Pack Your Engine With Crap By Running Out Of Gasoline?


#1

I know that many (most) advise against running low or running out of gas because an in-the-tank pump can overheat and have a shortened lif as a result.

However, I just read yet another article that stated there are dangers in running out of gas, many of them having to do with traffic or loss of power steering and brakes, getting a citation, and those are legitimate concerns, but . . .

. . . it was pointed out that all the crap that has been accumulating in the tank gets pushed into the engine as the tank is running dry. People on this site have also warned about this.

I’ve taken the pump module out of my car (to replace a sender) and looked at the set-up involving the pick-up and it’s “sock” . Pumps must draw fuel from tank bottoms. They do this wether the tank is full, empty, or in between.

I’ll go along with the overheat, but I’ve never bought this “pump all the crap into the engine when low on fuel” theory.
What do you think ?

CSA


#2

I agree, for the most part it’s a bogus issue.


#3

yea…probably bogus…

But what one thing I don’t like with many of the new vehicles where there is no changeable filter…the only filter is basically just a screen attached to the pump. With the systems where you actually replaced a filter…the filter would get clogged and then you’d replace the filter…thus REMOVING the dirt from the fuel system. The new filter-less systems…the dirt will ALWAYS be in the fuel someplace (hopefully the gas tank). I suspect over time there’s going to some accumulation of dirt. Not sure that dirt will ever get by the pump and screen…but the dirt is still there.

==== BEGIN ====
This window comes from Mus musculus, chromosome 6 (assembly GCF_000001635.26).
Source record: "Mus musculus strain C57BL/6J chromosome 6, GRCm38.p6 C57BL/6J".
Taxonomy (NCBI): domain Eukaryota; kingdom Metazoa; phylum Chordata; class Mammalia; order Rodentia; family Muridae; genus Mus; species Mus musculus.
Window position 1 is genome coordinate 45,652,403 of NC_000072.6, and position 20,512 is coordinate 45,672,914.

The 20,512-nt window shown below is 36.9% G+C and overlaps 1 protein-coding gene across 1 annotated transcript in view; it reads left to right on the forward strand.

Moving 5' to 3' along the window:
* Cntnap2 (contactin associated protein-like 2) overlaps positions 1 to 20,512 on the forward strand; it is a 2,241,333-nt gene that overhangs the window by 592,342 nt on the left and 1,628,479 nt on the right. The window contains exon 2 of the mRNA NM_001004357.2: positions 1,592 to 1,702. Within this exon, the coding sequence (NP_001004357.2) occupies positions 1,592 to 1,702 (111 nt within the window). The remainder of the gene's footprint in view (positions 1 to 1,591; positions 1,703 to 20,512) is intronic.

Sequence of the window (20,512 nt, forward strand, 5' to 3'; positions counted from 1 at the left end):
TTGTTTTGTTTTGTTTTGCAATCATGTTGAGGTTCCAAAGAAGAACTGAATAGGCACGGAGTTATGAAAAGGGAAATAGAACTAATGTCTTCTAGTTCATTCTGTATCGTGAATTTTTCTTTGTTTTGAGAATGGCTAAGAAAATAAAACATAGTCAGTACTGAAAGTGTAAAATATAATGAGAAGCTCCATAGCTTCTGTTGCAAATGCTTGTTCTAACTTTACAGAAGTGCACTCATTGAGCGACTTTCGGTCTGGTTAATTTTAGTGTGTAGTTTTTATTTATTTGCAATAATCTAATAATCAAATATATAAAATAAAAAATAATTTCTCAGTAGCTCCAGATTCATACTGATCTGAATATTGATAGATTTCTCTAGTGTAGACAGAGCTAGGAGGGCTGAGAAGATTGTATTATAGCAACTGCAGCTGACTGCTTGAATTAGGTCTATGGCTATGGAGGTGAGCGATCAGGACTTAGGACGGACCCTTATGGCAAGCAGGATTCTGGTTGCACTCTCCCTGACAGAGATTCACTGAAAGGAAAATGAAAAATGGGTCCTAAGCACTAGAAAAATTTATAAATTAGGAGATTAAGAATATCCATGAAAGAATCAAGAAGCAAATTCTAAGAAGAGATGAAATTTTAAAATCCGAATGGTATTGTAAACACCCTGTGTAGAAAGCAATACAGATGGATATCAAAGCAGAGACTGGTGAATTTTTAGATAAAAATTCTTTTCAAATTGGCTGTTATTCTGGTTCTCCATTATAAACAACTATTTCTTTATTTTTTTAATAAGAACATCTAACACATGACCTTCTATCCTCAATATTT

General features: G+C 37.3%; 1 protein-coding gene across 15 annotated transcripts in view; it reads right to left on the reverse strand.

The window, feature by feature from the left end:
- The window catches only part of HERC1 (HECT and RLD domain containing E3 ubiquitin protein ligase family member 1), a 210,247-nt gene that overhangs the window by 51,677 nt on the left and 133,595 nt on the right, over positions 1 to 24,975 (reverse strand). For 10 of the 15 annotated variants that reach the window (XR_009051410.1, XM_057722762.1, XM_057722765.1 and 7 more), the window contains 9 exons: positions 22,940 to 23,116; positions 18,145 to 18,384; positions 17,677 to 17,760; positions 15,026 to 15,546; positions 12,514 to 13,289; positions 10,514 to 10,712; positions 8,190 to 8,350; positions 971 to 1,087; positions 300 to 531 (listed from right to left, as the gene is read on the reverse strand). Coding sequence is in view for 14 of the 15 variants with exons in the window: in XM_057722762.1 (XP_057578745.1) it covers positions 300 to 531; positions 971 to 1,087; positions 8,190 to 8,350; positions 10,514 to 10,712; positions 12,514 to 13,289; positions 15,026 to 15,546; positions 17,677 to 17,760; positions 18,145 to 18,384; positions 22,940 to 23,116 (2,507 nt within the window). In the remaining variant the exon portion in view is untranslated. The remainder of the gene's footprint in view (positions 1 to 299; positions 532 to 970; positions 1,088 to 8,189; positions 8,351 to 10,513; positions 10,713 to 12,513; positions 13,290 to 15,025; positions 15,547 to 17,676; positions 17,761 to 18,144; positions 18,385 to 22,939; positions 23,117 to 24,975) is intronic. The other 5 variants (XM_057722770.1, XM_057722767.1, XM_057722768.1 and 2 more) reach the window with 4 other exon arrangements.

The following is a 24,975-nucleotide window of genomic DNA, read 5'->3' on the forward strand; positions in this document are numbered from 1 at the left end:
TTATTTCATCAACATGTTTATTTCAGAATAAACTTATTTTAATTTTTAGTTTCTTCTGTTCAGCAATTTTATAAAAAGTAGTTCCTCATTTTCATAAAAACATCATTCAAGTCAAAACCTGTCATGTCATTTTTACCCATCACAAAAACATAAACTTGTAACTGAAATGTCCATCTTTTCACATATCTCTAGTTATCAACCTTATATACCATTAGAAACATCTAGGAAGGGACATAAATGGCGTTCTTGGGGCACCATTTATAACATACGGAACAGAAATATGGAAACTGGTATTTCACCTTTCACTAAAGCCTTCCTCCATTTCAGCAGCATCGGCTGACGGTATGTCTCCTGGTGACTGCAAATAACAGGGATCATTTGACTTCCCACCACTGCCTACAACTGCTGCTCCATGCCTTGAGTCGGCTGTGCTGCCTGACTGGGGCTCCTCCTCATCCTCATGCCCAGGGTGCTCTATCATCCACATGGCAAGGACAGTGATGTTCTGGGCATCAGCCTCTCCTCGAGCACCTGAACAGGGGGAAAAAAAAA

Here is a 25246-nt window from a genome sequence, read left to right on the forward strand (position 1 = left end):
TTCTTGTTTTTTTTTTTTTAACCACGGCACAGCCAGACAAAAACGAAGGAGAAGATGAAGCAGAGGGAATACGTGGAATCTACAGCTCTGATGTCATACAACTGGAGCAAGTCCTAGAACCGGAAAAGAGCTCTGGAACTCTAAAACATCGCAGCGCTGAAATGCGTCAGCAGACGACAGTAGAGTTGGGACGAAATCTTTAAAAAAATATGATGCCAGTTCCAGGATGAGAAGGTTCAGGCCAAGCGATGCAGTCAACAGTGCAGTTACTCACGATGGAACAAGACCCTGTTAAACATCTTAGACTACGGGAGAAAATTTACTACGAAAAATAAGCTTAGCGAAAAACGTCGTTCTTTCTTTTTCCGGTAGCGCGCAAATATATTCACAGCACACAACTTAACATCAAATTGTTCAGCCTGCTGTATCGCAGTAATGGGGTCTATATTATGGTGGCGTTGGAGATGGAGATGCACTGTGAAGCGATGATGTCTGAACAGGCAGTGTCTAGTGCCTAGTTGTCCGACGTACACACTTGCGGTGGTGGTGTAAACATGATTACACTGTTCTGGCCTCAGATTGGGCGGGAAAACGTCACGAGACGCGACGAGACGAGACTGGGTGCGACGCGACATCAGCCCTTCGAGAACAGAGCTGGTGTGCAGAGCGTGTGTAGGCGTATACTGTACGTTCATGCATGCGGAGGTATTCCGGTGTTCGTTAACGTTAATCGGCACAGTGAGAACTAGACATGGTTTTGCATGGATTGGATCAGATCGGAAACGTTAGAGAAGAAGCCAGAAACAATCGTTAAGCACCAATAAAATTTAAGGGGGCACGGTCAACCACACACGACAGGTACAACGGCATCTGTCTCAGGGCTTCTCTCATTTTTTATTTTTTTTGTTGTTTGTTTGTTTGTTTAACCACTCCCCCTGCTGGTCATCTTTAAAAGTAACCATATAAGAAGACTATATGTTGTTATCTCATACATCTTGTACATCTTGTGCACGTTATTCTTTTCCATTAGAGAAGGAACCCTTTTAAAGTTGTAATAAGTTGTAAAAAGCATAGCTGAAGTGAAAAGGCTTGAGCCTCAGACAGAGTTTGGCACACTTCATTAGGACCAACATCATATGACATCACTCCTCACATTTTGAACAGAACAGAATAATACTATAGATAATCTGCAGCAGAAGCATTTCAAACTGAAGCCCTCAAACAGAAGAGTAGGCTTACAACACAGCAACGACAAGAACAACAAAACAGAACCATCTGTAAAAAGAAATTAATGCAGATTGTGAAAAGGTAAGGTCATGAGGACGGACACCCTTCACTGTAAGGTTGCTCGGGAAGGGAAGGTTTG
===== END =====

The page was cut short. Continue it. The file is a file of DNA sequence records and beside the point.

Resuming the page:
#4

I believe most modern cars have fuel filters, which should trap and contain any “crap” that might be sucked up by the pump.

And since gas pumps also have filters, where does all this “crap” supposedly come from?

I think the whole idea is “crap.” As you say, the fuel pump ALWAYS draws fuel from the bottom of the tank.

There’s a very simple way to avoid this problem altogether. Don’t run out of gas!


#5

Count me as agreeing too. The in-tank filter filters out most of the crap, and the inline filter gets rid of the rest of it. That’s also why the old myth about not filling up when you see the gas truck at the station is wrong - Whatever minute amounts of sediment you might possibly get in the tank as a result will be stopped by the filter.


#6

I agree. We just had an oil fill up, not because we were running dry but because my wife thought we should avoid getting the excesses sediment. After failing to convince her that the tanks are bottom feeders, I just said mum and let her order a fill up.
IMO, it’s the first person who fills a tank who will encounter a problem if there is one.
I think it’s because most people can only “see” sediment on ponds or lake that float and feel it drains to the bottom when used. Unless you have leaves or tree branches or other floating contaminants in your fuel tanks, letting it run low is not an issue.


#7

"What do you think ?

CSA